dc.subjectForvarnir (sjúkdómar)en
dc.subject.meshMeningococcal Infections/prevention & control*en
dc.subject.meshNeisseria meningitidis, Serogroup Ben
dc.subject.meshMeningococcal Vaccines/administration & dosageen
dc.subject.meshGenetic Variationen
dc.subject.meshEpidemiologyen
dc.titleImplications of differential age distribution of disease-associated meningococcal lineages for vaccine development.en
dc.typeArticleen
dc.contributor.departmentUniv Oxford, Dept Zool, Oxford OX1 3PS, England, Univ Cambridge, Dept Vet Med, Cambridge, England, Publ Hlth England, London, England, Univ Amsterdam, Acad Med Ctr, Dept Med Microbiol, Netherlands Reference Lab Bacterial Meningitis, NL-1105 AZ Amsterdam, Netherlands, Sci Inst Publ Hlth, Meningococcal Reference Lab, Brussels, Belgium, Statens Serum Inst, Neisseria & Streptococcus Reference Lab, DK-2300 Copenhagen, Denmark, Landspitali Univ Hosp, Dept Microbiol, Reykjavik, Iceland, Meningococcal Reference Lab, Madrid, Spain, Irish Meningococcal & Meningitis Reference Lab, Dublin, Ireland, Natl Inst Hlth & Welf, Helsinki, Finland, Natl Inst Hlth Dr Ricardo Jorge, Dept Infect Dis, Lab Antimicrobial Resistance, Lisbon, Portugal, Scottish Haemophilus Legionella Meningococcus & P, Glasgow, Lanark, Scotland, Inst Pasteur, Natl Reference Ctr Meningococci, Paris, France, Ist Super Sanita, Dept Infect Parasit & Immune Mediated Dis, I-00161 Rome, Italy, Natl Inst Publ Hlth, Natl Reference Lab Meningococcal Infect, Prague, Czech Republic, Manchester Royal Infirm, Meningococcal Reference Unit, Manchester M13 9WL, Lancs, England, Orebro Univ Hosp, Dept Lab Med, Natl Reference Lab Pathogen Neisseria, Orebro, Sweden, Inst Hyg & Mikrobiol, Wurzburg, Germany, Natl Sch Publ Hlth, Natl Meningococcal Reference Lab, Athens, Greece, Inst Med Microbiol & Hyg, Natl Reference Ctr Meningococci, Graz, Austria, Norwegian Inst Publ Hlth, Dept Bacteriol & Immunol, Oslo, Norwayen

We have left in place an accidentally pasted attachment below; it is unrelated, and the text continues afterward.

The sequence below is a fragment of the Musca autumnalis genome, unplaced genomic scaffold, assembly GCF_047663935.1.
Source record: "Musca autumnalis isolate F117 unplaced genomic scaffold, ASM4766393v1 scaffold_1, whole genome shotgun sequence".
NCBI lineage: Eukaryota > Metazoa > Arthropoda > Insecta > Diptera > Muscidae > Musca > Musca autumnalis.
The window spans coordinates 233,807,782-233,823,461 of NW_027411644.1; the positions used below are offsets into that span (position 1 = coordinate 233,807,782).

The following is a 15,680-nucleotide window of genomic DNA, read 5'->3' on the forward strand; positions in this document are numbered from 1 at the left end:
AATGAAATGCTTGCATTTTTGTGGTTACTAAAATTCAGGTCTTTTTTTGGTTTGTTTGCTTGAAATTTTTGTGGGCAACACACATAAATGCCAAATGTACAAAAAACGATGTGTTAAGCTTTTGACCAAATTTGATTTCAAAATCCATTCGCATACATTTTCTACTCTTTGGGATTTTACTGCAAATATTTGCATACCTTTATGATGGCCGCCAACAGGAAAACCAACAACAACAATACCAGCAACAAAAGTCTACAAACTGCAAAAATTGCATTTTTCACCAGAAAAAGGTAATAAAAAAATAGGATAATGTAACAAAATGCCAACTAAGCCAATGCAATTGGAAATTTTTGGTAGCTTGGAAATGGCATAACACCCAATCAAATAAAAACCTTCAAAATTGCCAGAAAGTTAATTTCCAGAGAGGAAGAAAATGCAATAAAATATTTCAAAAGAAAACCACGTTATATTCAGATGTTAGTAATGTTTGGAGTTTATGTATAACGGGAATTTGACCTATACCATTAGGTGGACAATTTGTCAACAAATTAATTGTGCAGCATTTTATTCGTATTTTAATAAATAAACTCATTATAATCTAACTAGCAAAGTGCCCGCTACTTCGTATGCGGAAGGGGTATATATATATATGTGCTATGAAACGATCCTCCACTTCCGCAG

dc.identifier.journalClinical and vaccine immunology : CVIen
dc.rights.accessOpen Accessen
refterms.dateFOA2018-09-12T13:40:38Z
html.description.abstractNew vaccines targeting meningococci expressing serogroup B polysaccharide have been developed, with some being licensed in Europe. Coverage depends on the distribution of disease-associated genotypes, which may vary by age. It is well established that a small number of hyperinvasive lineages account for most disease, and these lineages are associated with particular antigens, including vaccine candidates. A collection of 4,048 representative meningococcal disease isolates from 18 European countries, collected over a 3-year period, were characterized by multilocus sequence typing (MLST). Age data were available for 3,147 isolates. The proportions of hyperinvasive lineages, identified as particular clonal complexes (ccs) by MLST, differed among age groups. Subjects <1 year of age experienced lower risk of sequence type 11 (ST-11) cc, ST-32 cc, and ST-269 cc disease and higher risk of disease due to unassigned STs, 1- to 4-year-olds experienced lower risk of ST-11 cc and ST-32 cc disease, 5- to 14-year-olds were less likely to experience ST-11 cc and ST-269 cc disease, and ≥25-year-olds were more likely to experience disease due to less common ccs and unassigned STs. Younger and older subjects were vulnerable to a more diverse set of genotypes, indicating the more clonal nature of genotypes affecting adolescents and young adults. Knowledge of temporal and spatial diversity and the dynamics of meningococcal populations is essential for disease control by vaccines, as coverage is lineage specific. The nonrandom age distribution of hyperinvasive lineages has consequences for the design and implementation of vaccines, as different variants, or perhaps targets, may be required for different age groups.